Brazil’s emission achievements and their political use are apparent in the government-promoted major debate statements (statements 7 and 9). The positions expressed and promoted by the government actors confirm other analysts’ assertions (Viola and Franchini 2017) that the country’s emission achievements have enabled Brazil’s government to promote an idealized understanding of Brazil as an environmental superpower that has exceeded its responsibilities as a developing country. This discourse gained traction, also internationally (Howard 2014; Nepstad et al. 2014; Patterson 2016; Richards et al. 2017), starting in the late 2000s when Brazil was able to reduce the worst excesses of deforestation in the Amazon.
Dismal disaster prevention and its decoupling from climate policy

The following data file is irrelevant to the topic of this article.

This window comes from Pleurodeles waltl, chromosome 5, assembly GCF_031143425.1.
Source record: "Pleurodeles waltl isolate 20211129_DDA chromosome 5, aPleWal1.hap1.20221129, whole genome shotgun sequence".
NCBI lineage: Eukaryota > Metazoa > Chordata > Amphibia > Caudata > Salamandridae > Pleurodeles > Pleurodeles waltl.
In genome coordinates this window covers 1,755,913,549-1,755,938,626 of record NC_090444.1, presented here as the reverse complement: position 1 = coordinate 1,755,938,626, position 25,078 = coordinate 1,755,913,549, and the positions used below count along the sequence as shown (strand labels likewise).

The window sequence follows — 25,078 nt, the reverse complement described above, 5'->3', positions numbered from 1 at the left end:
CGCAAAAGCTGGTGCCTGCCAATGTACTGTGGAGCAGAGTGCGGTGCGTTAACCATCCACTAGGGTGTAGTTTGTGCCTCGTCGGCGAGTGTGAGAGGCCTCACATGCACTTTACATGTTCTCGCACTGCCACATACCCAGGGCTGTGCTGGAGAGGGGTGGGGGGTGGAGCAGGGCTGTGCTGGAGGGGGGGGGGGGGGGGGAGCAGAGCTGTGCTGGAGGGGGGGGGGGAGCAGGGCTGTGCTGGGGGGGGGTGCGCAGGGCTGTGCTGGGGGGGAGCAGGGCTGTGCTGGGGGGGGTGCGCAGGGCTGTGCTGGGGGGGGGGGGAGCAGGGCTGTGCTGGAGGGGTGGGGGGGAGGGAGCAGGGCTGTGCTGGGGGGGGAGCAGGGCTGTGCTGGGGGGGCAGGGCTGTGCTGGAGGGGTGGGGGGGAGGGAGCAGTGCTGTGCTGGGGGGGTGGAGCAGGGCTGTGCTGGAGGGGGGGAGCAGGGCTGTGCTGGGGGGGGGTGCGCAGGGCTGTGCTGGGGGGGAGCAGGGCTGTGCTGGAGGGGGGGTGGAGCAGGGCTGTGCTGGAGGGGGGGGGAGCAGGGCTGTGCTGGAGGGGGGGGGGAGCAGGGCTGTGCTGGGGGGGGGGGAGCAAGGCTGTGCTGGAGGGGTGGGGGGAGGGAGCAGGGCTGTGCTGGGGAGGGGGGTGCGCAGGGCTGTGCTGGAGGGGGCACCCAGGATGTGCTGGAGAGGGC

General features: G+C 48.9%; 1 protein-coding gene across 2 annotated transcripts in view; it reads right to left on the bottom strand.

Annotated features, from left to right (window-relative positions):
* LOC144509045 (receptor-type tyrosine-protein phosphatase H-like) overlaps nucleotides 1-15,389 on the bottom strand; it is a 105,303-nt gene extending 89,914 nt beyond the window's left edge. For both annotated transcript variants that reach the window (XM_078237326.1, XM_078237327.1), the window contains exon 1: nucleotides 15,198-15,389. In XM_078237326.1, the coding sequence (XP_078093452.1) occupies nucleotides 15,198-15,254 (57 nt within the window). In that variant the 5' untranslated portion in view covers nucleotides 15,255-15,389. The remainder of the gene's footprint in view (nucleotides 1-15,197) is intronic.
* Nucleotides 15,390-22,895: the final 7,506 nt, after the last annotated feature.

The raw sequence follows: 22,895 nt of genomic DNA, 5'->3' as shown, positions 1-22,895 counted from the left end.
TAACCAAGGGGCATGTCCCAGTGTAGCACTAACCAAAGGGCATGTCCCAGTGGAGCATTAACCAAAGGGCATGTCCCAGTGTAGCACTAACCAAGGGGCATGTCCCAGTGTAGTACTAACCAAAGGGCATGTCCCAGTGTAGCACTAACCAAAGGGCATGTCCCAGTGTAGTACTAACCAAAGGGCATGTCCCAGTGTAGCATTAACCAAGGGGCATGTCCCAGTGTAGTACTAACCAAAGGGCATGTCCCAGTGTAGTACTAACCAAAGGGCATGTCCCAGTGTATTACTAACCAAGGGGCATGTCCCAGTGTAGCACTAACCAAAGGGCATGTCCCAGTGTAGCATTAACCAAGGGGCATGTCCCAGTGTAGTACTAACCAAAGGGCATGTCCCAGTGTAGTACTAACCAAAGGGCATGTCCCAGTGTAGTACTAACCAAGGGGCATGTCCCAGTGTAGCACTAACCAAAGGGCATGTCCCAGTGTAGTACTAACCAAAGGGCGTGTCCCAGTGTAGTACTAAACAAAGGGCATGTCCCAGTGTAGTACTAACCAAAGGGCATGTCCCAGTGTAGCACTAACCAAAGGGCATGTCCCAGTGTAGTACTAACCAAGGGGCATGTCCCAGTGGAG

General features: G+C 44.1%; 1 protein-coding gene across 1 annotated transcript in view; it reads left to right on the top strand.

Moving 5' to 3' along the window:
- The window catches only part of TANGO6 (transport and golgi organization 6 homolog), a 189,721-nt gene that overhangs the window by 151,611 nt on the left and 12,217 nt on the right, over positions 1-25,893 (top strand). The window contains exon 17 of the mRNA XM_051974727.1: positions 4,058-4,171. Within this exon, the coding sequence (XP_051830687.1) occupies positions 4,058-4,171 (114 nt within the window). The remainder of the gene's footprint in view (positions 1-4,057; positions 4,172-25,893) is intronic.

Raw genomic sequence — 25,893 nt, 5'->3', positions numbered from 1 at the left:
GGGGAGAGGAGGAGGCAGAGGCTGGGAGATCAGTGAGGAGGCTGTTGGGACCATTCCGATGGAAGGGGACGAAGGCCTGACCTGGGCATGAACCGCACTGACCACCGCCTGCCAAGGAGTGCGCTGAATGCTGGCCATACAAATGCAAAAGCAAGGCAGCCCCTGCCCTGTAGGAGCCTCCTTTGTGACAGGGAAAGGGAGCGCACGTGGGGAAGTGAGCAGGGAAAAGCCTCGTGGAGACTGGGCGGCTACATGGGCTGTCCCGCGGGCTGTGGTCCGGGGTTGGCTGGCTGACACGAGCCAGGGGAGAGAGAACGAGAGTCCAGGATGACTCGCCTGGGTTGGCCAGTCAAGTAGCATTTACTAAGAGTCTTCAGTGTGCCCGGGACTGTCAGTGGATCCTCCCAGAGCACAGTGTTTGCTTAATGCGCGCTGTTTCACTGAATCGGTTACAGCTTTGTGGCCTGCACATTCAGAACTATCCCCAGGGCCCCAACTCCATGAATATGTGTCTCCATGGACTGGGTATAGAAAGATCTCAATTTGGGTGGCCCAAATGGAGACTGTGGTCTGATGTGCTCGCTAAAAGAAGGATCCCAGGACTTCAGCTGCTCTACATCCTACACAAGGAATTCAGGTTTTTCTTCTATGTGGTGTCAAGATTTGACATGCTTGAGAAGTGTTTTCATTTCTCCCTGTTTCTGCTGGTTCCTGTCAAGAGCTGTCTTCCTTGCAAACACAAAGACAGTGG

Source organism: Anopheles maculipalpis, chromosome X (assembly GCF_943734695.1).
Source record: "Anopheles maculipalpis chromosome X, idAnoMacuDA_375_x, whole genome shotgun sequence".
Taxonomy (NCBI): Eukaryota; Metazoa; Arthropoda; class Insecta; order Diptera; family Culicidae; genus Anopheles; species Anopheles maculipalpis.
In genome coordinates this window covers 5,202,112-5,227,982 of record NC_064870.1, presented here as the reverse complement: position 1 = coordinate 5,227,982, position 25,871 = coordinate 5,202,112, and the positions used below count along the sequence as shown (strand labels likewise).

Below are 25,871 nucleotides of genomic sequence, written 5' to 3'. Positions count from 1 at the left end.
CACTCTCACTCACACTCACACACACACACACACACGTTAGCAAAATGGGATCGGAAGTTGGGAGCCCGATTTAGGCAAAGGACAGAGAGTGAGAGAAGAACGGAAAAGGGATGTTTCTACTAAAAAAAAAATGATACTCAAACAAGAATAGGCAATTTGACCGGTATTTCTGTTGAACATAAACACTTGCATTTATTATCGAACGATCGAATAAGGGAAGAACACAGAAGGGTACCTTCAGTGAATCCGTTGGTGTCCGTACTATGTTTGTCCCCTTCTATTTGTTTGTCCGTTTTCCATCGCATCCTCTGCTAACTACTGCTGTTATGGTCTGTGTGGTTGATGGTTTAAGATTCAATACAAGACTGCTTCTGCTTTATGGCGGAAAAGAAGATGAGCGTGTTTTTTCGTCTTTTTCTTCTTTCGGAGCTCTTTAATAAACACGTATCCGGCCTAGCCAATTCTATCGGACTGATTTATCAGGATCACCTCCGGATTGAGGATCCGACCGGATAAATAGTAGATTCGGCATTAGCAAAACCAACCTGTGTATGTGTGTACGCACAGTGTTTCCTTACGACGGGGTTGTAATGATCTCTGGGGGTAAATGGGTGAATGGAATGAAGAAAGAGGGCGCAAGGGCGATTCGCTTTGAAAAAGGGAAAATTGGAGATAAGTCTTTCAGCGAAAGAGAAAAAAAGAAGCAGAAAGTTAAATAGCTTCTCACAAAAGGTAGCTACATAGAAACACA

Whereas Brazil could boast of climate policy achievements during the timeframe in focus, national disaster preparedness was marked by profound failure, as also recognized by the government itself under the United Nations Hyogo Framework for Action. Just months before the Serrana disaster, Brazil submitted an obligatory report to the UN with an inventory of national actions and preparedness in face of calamities due to flooding, drought, earthquakes, and similar extreme events, admitting nearly total unpreparedness (Chade 2011). The chronic nature of this general lack of preparedness was captured by Brazil’s former Environment Minister, Green party representative, and Secretary of Environment in the Rio de Janeiro State Government, Carlos Minc: “In Brazil, there is no culture of prevention. In countries with cyclones and earthquakes, there are frequent simulations and training sessions, even for children. Here, until very recently, sirens and risk mapping were inexistent. Environmental (and not only environmental) impunity is the rule ...” (Minc 2015).